RIGA - Management of Riga Free Port last week confirmed a plan for a radical overhaul of the port, including most notably a transfer of infrastructure away from the city's center and closer toward the mouth of the Daugava River.
The plan is crucial given the significance of the port both in terms of size - it occupies nearly one-fifth of city territory - and money - it is one of the city's largest taxpayers.
With the plan, port managers are hoping to solve several goals: freeing-up the city center from cargo traffic, cutting down time required for ships to reach their berths and building prime office and residential property in port-controlled areas closest to downtown Riga.
Port managers hope the plan, part of the city's own strategic development plan for the next 12 years, will be finalized by Jan. 1, 2005.
As managers explained, Riga's port is at a disadvantage in that ships have to navigate several kilometers further than in many European ports - e.g., Tallinn or Amsterdam - to reach their berths. To cut the distances, the port wants to relocate a large part of its infrastructure downstream closer to the river mouth. In particular, the plan calls for the railway cargo terminal to be moved from Andrejsala (just north of the passenger terminal) to Kundzinsala, a largely desolate island further down river.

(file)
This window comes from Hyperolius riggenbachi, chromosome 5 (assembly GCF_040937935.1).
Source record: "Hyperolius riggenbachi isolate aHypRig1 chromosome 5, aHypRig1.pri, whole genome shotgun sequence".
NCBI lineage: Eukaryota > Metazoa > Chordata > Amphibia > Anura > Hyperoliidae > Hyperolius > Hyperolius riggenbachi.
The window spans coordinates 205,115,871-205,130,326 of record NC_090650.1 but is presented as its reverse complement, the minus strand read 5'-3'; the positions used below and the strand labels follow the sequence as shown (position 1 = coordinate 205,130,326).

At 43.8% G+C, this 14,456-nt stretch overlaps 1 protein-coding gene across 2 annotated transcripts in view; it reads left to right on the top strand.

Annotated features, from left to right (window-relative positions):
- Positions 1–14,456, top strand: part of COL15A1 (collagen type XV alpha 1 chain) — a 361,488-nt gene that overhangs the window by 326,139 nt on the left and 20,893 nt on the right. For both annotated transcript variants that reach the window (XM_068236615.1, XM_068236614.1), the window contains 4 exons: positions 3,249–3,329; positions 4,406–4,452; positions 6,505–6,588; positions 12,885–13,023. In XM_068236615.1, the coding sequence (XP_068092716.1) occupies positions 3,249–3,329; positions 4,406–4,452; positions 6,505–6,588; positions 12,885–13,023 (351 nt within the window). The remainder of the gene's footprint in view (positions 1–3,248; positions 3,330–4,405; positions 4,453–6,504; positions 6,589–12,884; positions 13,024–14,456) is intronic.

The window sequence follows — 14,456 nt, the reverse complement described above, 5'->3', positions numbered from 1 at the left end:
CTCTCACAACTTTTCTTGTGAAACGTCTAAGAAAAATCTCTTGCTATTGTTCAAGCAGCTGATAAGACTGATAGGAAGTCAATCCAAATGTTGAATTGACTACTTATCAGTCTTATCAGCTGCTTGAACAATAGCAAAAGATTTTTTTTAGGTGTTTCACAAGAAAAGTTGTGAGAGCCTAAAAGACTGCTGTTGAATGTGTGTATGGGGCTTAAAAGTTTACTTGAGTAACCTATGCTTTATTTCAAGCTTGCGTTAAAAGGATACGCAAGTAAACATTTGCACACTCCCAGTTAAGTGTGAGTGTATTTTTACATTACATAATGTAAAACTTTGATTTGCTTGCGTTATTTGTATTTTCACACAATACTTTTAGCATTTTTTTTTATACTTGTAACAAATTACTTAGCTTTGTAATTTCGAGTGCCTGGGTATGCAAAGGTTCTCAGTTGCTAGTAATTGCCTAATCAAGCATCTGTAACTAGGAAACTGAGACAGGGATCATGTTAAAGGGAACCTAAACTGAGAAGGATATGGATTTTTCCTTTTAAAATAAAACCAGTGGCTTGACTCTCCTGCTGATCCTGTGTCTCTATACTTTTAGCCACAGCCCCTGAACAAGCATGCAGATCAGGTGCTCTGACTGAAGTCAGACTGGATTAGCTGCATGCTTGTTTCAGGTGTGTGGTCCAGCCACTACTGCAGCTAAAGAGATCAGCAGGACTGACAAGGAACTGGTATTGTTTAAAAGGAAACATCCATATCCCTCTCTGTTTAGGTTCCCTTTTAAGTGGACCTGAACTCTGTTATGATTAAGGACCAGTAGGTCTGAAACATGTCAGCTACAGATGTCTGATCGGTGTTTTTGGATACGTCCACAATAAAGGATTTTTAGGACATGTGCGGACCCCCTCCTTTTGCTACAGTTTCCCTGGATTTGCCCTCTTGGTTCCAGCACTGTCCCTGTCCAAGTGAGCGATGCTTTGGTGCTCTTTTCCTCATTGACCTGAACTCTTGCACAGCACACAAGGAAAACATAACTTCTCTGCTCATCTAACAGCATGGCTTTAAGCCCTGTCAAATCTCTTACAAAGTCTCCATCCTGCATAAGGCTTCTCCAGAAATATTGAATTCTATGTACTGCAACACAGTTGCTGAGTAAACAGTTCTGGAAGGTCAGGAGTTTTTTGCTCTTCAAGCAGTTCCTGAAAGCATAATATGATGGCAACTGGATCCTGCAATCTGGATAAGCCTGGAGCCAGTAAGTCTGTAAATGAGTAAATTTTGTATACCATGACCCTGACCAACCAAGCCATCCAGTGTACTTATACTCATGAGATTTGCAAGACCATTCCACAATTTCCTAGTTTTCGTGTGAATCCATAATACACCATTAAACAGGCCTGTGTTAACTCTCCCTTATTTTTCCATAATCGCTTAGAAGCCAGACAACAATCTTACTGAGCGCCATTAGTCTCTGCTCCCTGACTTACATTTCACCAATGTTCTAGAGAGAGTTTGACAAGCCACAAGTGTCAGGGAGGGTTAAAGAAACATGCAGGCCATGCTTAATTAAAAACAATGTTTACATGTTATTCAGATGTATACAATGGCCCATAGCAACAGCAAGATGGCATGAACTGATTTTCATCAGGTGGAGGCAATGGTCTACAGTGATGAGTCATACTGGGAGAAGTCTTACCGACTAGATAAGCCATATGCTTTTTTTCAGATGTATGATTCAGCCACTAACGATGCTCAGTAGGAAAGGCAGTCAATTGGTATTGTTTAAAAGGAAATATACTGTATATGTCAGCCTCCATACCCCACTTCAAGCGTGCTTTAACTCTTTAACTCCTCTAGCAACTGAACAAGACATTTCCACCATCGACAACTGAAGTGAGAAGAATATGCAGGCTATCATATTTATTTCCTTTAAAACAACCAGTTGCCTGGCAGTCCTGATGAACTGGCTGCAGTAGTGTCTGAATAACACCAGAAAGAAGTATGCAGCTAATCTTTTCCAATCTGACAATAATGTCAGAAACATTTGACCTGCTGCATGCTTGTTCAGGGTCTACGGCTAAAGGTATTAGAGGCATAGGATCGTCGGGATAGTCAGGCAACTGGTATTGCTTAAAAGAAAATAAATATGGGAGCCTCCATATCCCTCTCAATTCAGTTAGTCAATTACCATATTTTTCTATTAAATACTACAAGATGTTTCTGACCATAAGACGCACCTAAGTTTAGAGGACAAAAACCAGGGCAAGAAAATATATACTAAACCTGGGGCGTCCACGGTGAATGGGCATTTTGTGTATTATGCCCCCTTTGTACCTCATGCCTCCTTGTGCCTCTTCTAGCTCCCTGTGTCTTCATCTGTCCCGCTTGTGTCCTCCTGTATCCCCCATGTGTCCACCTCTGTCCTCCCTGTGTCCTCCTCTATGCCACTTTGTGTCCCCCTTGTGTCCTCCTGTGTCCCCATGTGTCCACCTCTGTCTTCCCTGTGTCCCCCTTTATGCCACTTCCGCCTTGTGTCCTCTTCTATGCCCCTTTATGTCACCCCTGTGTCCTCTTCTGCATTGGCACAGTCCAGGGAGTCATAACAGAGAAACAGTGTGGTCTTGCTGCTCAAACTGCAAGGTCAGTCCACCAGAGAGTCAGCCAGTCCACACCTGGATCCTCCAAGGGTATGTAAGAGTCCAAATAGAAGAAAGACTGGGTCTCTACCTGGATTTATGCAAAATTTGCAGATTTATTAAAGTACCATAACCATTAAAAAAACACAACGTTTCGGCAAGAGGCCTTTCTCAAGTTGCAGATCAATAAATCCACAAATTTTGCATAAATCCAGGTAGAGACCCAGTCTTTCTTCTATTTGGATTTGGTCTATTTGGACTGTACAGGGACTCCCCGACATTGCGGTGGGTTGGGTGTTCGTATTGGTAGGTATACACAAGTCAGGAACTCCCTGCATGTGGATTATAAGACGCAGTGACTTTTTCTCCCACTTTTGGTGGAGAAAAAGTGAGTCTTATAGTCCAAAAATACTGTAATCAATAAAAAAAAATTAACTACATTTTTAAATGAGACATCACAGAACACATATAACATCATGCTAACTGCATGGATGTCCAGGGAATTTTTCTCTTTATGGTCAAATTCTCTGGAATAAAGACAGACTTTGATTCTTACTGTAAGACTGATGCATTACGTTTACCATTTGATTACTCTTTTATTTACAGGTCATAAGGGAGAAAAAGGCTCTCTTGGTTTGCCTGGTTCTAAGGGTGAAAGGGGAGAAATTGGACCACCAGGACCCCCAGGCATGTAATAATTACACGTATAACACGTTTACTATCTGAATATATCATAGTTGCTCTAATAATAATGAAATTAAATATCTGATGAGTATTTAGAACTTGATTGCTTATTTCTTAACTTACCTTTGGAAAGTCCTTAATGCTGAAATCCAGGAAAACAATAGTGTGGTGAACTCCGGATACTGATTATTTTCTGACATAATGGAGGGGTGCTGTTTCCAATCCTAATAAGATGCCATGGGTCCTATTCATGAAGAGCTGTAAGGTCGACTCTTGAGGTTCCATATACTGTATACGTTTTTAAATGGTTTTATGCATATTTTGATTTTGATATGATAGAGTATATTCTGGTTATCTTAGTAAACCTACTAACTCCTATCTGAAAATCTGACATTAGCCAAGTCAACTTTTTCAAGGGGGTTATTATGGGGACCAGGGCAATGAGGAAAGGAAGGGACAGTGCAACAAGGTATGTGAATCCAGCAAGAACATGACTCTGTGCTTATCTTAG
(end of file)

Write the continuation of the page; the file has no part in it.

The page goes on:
The project would also require massive investment in improving infrastructure in areas such as Sarkandaugava, Mangalsala and Bolderaja. This would include building roads and a bridge over the Audupe tributary that flows into the Daugava.
Andrejsala, for its part, would be transformed into an office and residential complex, an idea that city officials have wanted to realize for some time.
The final decision on the project will depend upon the Riga City Council, which in the past has rejected the ports' plans to expand into areas such as Kundzinsala, where a few hundreds Rigans live and many more maintain small garden plots.